There is already a date for Google to definitively retire the properties of the Universal Analytics type, or the Google Analytics “of all life”, with which almost all marketers in the world are used to working.
Its successor, in case we want to continue working with a Google solution and also for free, is Google Analytics 4, which has some fundamental differences from UA in how it measures web traffic.
To make it clear as soon as possible: it is not possible to maintain data continuity between one generation and another of Google Analytics, since they do not measure web traffic in the same way. This represents a problem that not many realize.
If we have not yet switched to GA4 or another measurement system, sometime between now and July 2023 we will have to experience a “small” cut or bump in the format and criteria for collecting our traffic data.
What is Google Analytics 4?
Google Analytics 4 is a new evolution of Google Analytics that is no longer focused on measuring what is happening on a web page, but instead offers relevant metrics for other digital properties, such as mobile applications.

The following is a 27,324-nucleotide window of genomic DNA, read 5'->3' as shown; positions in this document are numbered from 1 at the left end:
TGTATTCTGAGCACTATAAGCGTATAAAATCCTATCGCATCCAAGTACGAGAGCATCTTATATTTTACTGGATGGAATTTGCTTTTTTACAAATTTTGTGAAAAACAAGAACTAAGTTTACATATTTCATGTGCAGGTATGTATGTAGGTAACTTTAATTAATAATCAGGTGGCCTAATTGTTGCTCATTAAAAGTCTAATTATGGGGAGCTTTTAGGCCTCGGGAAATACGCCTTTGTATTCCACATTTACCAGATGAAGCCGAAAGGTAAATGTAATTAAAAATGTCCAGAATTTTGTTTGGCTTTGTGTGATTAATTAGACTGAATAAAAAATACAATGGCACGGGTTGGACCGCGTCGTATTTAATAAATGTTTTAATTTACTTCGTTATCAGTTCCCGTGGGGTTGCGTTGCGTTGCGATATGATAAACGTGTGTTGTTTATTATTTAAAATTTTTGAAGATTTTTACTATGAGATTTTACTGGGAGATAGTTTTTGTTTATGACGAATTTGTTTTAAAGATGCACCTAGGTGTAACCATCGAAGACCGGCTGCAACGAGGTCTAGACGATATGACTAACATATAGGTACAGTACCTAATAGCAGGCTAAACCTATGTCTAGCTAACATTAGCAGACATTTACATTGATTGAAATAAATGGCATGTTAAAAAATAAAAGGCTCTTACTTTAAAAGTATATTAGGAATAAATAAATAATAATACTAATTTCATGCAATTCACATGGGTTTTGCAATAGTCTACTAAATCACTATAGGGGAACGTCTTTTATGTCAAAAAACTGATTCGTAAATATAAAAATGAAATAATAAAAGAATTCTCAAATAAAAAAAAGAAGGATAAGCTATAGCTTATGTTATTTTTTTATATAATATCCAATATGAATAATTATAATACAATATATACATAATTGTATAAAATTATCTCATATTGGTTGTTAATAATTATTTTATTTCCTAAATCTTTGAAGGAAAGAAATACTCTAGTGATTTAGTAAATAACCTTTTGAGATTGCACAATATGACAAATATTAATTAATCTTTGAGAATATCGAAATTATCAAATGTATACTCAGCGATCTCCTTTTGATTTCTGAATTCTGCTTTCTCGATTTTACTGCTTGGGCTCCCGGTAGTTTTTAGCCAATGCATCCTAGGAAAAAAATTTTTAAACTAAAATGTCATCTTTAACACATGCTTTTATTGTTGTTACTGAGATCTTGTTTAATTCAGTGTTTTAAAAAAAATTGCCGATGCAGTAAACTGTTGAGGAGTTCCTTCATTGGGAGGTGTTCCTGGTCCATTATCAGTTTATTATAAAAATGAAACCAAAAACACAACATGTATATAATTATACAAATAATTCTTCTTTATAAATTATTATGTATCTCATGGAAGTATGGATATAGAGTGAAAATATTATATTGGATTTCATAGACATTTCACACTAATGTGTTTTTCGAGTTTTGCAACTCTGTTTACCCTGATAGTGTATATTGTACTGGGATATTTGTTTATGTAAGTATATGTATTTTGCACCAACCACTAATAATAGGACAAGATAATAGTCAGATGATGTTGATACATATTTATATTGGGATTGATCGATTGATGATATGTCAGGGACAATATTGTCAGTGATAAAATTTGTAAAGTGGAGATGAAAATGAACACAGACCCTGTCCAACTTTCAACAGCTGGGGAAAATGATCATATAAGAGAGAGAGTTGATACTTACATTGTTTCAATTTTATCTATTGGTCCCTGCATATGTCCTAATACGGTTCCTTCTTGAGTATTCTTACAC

New predictive metrics Source Google.
Google Analytics 4 It represents a more comprehensive and complete way of knowing what is happening with our website and a new way of raising issues such as conversion attribution.
Being such a radical change, differences and novelties Regarding the Analytics that we knew (also called Universal Analytics) there are many. These are the most important:
- In Universal Analytics, the basic metrics were pageviews and sessions (a set of pageviews in a maximum 30-minute period). Instead, now the Google Analytics 4 unit of measurement is events, which allow interactions that do not occur through web pages to be more effectively measured.